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Scientists have successfully grown monkey embryos containing human cells for the first time — the latest milestone in a rapidly advancing field that has drawn ethical questions.

In the work, published on 15 April in Cell1, the team injected monkey embryos with human stem cells and watched them develop. They observed human and monkey cells divide and grow together in a dish, with at least 3 embryos surviving to 19 days after fertilization. “The overall message is that every embryo contained human cells that proliferate and differentiate to a different extent,” says Juan Carlos Izpisua Belmonte, a developmental biologist at the Salk Institute for Biological Studies in La Jolla, California, and one of the researchers who led the work.

Researchers hope that some human–animal hybrids — known as chimaeras — could provide better models in which to test drugs, and be used to grow human organs for transplants. Members of this research team were the first to show in 20192 that they could" data-track-category="body text link">grow monkey embryos in a dish for up to 20 days after fertilization. In 2017, they reported a series of" data-track-category="body text link">other hybrids: pig embryos grown with human cells, cow embryos grown with human cells, and rat embryos grown with mouse cells3.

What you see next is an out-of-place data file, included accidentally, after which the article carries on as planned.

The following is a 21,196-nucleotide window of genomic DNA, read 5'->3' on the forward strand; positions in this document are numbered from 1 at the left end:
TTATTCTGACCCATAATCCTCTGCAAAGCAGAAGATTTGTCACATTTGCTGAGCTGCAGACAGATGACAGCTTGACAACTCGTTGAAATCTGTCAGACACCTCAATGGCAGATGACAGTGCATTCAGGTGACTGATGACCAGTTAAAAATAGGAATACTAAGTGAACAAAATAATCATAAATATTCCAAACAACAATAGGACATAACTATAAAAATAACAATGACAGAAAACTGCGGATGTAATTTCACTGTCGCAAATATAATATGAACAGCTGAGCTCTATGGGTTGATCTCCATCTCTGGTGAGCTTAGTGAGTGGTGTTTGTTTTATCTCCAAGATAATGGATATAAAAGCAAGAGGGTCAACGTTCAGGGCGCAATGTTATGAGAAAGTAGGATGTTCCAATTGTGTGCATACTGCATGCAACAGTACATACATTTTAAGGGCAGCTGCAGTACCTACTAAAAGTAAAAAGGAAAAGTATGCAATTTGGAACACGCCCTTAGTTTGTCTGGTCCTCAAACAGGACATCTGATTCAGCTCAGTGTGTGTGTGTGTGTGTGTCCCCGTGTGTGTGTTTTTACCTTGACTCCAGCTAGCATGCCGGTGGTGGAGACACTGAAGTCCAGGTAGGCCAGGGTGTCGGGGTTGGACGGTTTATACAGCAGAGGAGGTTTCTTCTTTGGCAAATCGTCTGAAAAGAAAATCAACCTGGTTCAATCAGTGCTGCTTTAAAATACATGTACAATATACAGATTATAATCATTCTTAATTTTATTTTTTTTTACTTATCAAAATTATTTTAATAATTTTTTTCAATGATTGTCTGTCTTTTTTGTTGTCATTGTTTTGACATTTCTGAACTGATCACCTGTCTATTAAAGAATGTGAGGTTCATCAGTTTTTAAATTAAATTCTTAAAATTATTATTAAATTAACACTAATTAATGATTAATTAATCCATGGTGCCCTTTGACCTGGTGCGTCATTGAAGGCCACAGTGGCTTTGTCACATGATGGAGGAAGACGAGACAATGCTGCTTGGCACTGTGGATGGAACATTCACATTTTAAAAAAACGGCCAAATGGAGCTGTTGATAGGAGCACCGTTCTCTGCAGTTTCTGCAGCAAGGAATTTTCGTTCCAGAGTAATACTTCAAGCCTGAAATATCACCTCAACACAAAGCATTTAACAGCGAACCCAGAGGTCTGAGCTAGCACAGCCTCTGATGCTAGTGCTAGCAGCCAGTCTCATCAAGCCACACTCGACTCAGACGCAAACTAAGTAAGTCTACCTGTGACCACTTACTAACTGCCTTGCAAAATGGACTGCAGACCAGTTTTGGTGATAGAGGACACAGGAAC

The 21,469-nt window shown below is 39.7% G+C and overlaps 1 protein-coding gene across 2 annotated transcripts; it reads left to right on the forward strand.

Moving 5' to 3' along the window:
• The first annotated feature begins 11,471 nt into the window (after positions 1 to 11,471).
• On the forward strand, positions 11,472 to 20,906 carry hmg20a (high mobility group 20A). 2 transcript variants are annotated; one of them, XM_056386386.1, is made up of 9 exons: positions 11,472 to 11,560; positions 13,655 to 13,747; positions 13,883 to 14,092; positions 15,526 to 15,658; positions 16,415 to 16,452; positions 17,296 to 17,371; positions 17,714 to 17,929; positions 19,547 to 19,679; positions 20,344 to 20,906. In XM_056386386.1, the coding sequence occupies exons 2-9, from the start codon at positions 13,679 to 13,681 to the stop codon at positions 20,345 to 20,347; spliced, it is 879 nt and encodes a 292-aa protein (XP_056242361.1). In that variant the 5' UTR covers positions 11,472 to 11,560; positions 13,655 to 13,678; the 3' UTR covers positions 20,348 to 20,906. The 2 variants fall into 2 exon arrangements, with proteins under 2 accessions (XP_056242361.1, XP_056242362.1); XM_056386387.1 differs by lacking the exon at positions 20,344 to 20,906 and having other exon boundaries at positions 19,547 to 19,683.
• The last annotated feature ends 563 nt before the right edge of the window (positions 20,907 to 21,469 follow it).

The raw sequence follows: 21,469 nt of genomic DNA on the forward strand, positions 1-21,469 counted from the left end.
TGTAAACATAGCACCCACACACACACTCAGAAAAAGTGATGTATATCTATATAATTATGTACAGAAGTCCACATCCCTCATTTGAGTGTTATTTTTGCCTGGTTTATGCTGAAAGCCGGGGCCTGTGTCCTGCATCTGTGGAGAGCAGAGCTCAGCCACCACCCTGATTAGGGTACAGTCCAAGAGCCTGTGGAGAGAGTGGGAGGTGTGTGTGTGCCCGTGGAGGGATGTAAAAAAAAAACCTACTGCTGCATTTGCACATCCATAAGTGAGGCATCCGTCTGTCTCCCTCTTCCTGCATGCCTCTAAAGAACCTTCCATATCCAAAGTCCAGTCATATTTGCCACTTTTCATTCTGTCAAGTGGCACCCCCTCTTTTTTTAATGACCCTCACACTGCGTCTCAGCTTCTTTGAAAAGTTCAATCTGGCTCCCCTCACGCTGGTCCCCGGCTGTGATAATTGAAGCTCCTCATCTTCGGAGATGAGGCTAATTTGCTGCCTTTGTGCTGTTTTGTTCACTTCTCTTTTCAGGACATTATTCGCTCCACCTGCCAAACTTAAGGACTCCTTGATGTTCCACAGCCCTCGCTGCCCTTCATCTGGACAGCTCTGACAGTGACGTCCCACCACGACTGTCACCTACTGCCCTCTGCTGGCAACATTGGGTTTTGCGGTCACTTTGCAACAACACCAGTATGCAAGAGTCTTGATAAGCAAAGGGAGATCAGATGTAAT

But the latest work has divided developmental biologists. Some question the need for such experiments using closely related primates — these animals are not likely to be used as model animals in the way that mice and rodents are. Nonhuman primates are protected by stricter research ethics rules than are rodents, and they worry such work is likely to stoke public opposition.

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